Except it doesn’t.  When you really get down to it, the symmetric law of equality is nothing more than an axiomatic assertion - a self-imposed a rule for the manipulation of mathematical symbols based on the definition of equality.  And all this particular rule says is that the truth of an equality is independent of its order in expression.  Even more embarrassing for Christians is the fact that this is not exactly a deep, philosophical secret, either.  Any decent high-school level textbook on basic mathematics will openly introduce itself with the fundamental axioms of algebra - rules made up by human minds for the express purpose of consistent manipulation of mathematical expressions.

This is why we say that mathematics is “invented” and not “discovered.”  The only real “discovery” that occurs in mathematics is a rigorous implementation of the rules toward their natural conclusions.  Mathematical theories are really only "valid" just so long as they avoid contradictions.  If they just so happen to serve as useful descriptions of real, physical systems, then all the better, but Christian philosophers will actually try to argue that mathematical entities like numbers and circles possess a genuinely transcendent existence unto themselves.

It's important to realize that the entire field of deductive logic is no different.  Everything we claim to be “true” through logical deduction is only true by the standard of compliance with axioms.  For example, consider the linguistic structure of a typical syllogism:
  1. Worf is a Klingon.
  2. All tribbles hate Klingons.
  3. Therefore, all tribbles hate Worf.
This is an absolutely solid logical conclusion that follows perfectly and naturally from the premises.  But so what?  All we did was define some arbitrary set by the sole property of being labeled "Klingons," and then instantiated Worf as a random element within that set.  We then defined another arbitrary set by the property of being "things that tribbles hate," and then included Klingons as a subset within.  The conclusion then follows immediately and logically by applying a very simple axiom from rudimentary set theory: if A is a subset of B, and B is a subset of C, then A is a subset of C.  Viola!  All tribbles hate Worf, despite the notable handicap of not existing in the real world.  It’s just a game designed to substitute real words into a basic template.
  1. A is a subset of B.
  2. B is a subset of C.
  3. Therefore, A is a subset of C.
So while countless hack philosophers love to remind us that logical and mathematical truths are "pure and absolute," you’ll be hard pressed to find a single apologist who has any idea what the hell logic actually is or where mathematics actually come from.  The only reason they make this argument in the first place is because it sets the stage for declaring certain knowledge about things that exist outside of our sense experiences of the natural world (just like God).  They never stop to realize that chess and poker are grounded in the exact same fashion as algebra and geometry: you make up rules and watch what happens!  No one in their right mind would ever seriously try to argue that checkmates and full-houses actually exist outside of space and time, yet that’s exactly what Christians are doing when they make the same case for logic and mathematics.  The most central tenet of Platonic realism is a dead, useless idea, and has been known to be so for decades.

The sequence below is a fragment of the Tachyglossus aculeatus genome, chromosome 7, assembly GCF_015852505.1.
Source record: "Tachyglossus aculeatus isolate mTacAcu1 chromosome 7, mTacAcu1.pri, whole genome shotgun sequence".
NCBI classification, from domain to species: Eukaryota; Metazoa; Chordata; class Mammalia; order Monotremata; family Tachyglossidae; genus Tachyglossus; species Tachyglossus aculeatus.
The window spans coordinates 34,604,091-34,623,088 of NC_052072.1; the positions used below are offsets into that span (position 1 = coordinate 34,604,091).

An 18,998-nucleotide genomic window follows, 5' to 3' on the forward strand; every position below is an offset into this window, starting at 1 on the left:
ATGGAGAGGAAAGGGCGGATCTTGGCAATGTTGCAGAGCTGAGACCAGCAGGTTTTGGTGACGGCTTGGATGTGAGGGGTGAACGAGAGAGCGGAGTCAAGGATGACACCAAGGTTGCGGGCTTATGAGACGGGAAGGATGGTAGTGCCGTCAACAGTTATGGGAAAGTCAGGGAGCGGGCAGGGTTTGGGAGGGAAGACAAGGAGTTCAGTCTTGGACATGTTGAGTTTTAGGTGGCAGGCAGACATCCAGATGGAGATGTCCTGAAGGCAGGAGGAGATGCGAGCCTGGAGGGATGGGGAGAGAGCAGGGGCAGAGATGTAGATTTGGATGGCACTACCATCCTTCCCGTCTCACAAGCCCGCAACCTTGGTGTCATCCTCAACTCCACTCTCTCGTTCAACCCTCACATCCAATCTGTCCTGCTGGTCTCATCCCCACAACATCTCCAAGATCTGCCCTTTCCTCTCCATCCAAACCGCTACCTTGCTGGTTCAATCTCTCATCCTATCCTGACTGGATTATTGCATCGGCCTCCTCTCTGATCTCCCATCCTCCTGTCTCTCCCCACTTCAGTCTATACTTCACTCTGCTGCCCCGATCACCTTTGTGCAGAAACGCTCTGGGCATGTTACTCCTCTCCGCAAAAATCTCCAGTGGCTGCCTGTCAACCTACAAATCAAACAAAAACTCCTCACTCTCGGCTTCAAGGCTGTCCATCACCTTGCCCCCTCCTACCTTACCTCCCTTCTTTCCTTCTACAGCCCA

Remember that when we go around claiming a thing like "God" exists, we’re making a synthetic proposition.  That means the only way to measure its truth value is by making a prediction for some kind of distinct, sensory experience.  So to say that God exists without any possibility of empirical manifestation is ultimately just meaningless gibberish.  How can we know He exists when can’t even detect Him in the first place?  How do we verify His properties?  What would physically change if there actually turned out to be two Gods instead of one?  How the hell do we objectively differentiate between a genuine physical reality versus the wild imaginations of some deluded yahoo?  Because a God that can only be concluded through argument rather than demonstrated through sense experience is functionally equivalent to no God at all.

Notes/References
  1. I call this “The Parable of the Tribbles”
  2. Alvin Plantinga is one of the major proponents of this argument today.  WLC has pushed it many times as well.
  3. Matt Slick, President and Founder of the Christian Apologetics Research Ministry (CARM) is a big pusher of this argument.


1 comment:

Hans Georg Lundahl said...

Be very sure the argument you rewrite is really the one you reduce to tribbles. Before writing it off after rewriting.